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United Way of Greater Philadelphia and Southern New Jersey Merger Update Successes and Challenges


United Way of Greater Philadelphia and Southern New Jersey (UWGPSNJ) was formed by merging seven local United Ways ─ NJ: Atlantic, Burlington, Camden, Cape May and Greater Cumberland Counties and PA: Southeast Delaware County and Southeastern Pennsylvania (comprised of eastern Chester, Delaware, Montgomery and Philadelphia Counties).  These United Ways recognized that by leveraging their collective strengths and developing a more cohesive message, they could develop and deliver a common donor experience and more strategically and effectively move from being a grant maker to engaging local and regional partners in making real community improvements across the region.

The ability to scale up while maintaining local presence and meeting local community needs evolved through initial exploratory conversations into a collaborative process that resulted in a decision to merge.  While each was individually successful at meeting their local needs, delivering on the collective brand promise of improving the region with separate and independent locally governed and run 501c3’s was difficult.  After months of thoughtful conversation and planning, the groundwork was laid, meaningful trust was established and it became possible to merge seven United Ways into one large regional organization to collectively deliver one cohesive and consistent message, while meeting local community needs and capitalizing on local relationships.  UWGPSNJ’s mission is to harness, leverage and strategically invest the collective power of donors, advocates and volunteers to drive measurable results that improve the lives of people in our region.  Through this unique collective process, their successful merger and expected trajectory towards sustainability makes it a promising model for national replication.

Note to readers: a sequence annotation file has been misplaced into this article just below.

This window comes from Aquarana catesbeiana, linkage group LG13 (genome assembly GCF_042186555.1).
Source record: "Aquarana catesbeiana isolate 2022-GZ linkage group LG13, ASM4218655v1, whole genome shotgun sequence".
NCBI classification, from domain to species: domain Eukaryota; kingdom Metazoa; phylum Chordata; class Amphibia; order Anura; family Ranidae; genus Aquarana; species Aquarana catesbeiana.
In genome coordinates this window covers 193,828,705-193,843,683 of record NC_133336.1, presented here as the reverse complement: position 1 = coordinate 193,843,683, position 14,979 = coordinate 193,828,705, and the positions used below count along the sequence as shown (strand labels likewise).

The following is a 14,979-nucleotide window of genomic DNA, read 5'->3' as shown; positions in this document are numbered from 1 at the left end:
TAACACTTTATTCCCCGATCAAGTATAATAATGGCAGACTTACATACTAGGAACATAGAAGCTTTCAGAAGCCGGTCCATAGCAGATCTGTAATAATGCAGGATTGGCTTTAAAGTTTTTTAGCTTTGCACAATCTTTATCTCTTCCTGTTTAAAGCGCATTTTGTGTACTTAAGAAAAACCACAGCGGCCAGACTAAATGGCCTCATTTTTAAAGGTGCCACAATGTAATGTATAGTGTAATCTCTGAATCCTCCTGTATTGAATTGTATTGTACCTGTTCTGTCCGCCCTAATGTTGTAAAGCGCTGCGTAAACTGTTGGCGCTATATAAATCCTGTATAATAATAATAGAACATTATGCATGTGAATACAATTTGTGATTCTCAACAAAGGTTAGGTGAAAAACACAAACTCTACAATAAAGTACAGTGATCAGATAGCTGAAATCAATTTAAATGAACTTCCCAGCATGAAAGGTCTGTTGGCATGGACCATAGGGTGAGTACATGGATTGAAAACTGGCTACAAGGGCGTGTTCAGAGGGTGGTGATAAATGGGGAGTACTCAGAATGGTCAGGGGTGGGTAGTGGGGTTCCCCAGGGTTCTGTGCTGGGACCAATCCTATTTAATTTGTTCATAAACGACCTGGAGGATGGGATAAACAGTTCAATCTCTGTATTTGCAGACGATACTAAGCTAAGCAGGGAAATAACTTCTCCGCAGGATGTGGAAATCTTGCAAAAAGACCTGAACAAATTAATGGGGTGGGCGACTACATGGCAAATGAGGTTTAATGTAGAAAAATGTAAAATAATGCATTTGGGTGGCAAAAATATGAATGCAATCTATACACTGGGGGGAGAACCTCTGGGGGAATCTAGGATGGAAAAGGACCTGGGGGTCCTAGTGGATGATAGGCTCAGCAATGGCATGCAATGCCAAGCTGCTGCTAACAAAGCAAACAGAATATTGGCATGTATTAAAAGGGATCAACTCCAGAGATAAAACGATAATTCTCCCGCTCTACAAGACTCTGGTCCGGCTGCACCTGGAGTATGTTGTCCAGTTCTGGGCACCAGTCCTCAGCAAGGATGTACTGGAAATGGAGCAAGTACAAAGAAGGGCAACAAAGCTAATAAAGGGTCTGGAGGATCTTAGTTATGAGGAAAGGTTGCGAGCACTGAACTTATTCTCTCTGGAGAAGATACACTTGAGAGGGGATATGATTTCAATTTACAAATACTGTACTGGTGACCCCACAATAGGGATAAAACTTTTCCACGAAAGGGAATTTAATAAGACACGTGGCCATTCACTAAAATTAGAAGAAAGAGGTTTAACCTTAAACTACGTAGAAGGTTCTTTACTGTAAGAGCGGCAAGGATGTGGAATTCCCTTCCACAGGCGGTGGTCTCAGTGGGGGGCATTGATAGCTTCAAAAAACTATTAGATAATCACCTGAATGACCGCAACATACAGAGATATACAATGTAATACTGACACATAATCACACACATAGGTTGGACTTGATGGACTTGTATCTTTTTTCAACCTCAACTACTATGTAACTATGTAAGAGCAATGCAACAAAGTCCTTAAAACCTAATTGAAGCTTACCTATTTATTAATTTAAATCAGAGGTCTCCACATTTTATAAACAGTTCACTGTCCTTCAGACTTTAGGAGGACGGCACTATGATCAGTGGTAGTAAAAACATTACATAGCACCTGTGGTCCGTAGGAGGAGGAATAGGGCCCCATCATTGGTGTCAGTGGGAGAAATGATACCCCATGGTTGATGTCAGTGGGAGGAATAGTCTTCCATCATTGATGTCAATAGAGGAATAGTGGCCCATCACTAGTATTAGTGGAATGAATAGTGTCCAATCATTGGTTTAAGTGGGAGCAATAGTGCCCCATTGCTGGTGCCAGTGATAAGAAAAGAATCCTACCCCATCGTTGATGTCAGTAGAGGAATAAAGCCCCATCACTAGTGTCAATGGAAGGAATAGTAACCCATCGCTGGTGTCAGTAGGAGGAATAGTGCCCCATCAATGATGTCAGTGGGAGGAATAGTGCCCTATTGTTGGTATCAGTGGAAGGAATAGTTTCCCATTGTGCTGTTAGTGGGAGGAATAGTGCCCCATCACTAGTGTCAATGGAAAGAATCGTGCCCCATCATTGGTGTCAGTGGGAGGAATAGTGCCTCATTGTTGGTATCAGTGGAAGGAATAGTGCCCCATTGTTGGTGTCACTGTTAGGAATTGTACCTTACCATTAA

Our merger has demonstrated that a positive union can result from financially and programmatically viable organizations when approached from a position of strength, collaboration and trust.  The new regional United Way continues to focus on strategies that drive lasting change in the areas of education, financial stability, while working towards providing stronger and more consistent programming through leveraged partnerships and shared staffing expertise for our region’s most vulnerable communities. 

Success began with very thoughtful, deliberate and strategic conversation, considering varying factors such as local decision-making processes and key volunteer, donor and corporate relationships.  As a result, we were more prepared to prosper once the merger was completed and can provide insight for other organizations interested in learning and/or designing effective mergers aimed at increasing organizational efficiency, improving programs and delivering on collective and collaborative results.  

The Official Agreement

With Dechert, LLP as the pro bono lead and each local United Ways having its own pro bono legal representation, the team put together a non-binding Letter of Intent that outlined all of the issues and concerns that needed to be addressed if a Plan and Merger Agreement were to be successfully executed by the end of April preceding the July 1, 2012 merged date.  Seven United Ways signed the formal Plan and Merger Agreement, began execution and officially became United Way of Greater Philadelphia and Southern New Jersey (UWGPSNJ) on July 1, 2012 with fully integrated Regional Bylaws that govern the new United Way Board of Directors.  

Early Results